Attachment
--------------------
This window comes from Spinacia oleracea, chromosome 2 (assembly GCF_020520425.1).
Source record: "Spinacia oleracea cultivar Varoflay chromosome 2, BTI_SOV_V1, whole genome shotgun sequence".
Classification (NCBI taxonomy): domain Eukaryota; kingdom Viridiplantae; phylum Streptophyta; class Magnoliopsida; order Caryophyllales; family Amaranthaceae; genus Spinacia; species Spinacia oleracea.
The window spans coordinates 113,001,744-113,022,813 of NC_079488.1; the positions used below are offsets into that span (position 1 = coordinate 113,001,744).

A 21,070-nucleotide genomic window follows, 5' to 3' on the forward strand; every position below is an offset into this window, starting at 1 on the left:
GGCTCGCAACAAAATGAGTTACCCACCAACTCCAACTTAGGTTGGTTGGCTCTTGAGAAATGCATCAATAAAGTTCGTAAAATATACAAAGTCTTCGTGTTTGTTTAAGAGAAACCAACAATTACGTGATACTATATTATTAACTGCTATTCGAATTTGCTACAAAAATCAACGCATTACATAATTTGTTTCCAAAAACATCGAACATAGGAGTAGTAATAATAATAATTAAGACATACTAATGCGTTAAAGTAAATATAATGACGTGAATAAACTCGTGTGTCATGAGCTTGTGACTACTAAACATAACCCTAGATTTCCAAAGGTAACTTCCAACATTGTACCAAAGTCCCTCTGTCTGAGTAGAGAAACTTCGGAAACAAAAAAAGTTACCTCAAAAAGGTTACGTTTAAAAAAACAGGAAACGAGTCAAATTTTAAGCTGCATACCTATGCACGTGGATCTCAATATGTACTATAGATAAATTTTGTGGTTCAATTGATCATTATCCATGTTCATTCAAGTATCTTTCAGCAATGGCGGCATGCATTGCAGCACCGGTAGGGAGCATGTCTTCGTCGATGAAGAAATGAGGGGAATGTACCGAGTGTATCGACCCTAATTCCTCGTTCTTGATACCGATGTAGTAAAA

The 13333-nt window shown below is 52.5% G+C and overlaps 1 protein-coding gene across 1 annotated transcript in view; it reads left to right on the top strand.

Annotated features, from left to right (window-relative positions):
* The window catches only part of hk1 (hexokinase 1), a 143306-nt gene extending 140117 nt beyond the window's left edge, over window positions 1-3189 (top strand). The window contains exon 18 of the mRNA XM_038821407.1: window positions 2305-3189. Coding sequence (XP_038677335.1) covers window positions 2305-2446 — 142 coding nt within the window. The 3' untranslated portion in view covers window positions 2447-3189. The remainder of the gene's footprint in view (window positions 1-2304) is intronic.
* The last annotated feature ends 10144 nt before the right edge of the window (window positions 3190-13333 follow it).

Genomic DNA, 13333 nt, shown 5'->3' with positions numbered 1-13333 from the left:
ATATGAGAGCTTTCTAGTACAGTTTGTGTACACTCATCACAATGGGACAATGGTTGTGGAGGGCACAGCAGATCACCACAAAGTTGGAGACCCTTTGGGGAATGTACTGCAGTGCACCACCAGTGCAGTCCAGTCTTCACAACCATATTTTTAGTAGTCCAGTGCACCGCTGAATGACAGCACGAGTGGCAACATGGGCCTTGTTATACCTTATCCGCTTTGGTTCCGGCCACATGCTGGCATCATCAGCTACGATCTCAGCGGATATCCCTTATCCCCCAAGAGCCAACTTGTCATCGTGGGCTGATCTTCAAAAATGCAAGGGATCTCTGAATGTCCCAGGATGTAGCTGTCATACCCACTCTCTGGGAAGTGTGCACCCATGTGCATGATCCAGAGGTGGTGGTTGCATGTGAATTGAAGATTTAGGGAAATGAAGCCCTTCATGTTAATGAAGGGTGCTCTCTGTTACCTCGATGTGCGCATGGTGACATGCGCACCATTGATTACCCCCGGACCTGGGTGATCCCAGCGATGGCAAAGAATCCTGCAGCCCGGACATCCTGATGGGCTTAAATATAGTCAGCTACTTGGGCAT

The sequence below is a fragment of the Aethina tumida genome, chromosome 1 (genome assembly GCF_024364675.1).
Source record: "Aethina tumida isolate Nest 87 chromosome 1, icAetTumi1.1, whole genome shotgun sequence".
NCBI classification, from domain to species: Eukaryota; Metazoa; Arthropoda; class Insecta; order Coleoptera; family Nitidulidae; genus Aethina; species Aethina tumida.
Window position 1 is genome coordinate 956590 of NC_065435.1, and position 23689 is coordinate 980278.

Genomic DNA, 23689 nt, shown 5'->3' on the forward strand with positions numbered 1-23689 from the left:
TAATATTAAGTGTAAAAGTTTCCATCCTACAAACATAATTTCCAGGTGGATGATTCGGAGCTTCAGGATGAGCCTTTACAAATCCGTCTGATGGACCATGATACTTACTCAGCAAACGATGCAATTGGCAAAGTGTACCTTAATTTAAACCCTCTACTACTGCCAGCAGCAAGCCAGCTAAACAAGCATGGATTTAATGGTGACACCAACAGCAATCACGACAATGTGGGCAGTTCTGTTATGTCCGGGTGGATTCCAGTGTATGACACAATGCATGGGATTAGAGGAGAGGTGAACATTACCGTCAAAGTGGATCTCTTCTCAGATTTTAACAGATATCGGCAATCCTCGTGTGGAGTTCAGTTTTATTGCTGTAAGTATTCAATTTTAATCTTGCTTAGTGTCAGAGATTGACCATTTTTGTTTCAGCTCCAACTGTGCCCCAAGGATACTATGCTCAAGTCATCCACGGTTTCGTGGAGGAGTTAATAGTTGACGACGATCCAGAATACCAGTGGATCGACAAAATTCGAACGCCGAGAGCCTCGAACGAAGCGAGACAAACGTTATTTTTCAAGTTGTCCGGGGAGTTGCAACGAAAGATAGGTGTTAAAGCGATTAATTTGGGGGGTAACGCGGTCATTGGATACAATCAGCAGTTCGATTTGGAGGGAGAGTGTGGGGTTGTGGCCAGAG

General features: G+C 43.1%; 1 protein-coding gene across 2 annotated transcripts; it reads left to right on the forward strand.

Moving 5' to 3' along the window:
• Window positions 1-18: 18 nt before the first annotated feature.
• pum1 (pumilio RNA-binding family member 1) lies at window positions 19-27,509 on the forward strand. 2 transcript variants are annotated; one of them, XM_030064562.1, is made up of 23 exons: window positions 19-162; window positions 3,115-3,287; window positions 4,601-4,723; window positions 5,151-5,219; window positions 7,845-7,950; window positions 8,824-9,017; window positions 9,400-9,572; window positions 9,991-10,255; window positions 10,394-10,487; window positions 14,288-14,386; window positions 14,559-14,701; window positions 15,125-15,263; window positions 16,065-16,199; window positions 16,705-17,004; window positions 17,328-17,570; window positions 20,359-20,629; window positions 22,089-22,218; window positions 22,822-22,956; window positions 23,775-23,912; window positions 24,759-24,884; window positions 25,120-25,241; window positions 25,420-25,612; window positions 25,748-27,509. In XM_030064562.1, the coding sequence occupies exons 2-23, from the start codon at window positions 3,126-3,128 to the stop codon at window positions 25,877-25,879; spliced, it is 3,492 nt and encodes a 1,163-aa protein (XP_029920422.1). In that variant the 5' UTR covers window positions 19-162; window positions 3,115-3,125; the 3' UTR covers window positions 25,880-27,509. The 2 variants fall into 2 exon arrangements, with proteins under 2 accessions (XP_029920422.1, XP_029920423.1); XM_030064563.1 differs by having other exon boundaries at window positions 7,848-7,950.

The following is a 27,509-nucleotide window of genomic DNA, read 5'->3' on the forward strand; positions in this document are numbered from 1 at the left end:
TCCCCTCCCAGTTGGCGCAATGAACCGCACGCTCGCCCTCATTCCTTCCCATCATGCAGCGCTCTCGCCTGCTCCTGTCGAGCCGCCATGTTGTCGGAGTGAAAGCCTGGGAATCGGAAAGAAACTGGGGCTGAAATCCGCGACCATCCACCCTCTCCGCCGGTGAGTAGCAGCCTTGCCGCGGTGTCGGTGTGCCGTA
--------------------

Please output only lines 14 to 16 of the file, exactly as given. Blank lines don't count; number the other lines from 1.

Source record: "Aethina tumida isolate Nest 87 chromosome 1, icAetTumi1.1, whole genome shotgun sequence".
NCBI classification, from domain to species: Eukaryota; Metazoa; Arthropoda; class Insecta; order Coleoptera; family Nitidulidae; genus Aethina; species Aethina tumida.
Window position 1 is genome coordinate 956590 of NC_065435.1, and position 23689 is coordinate 980278.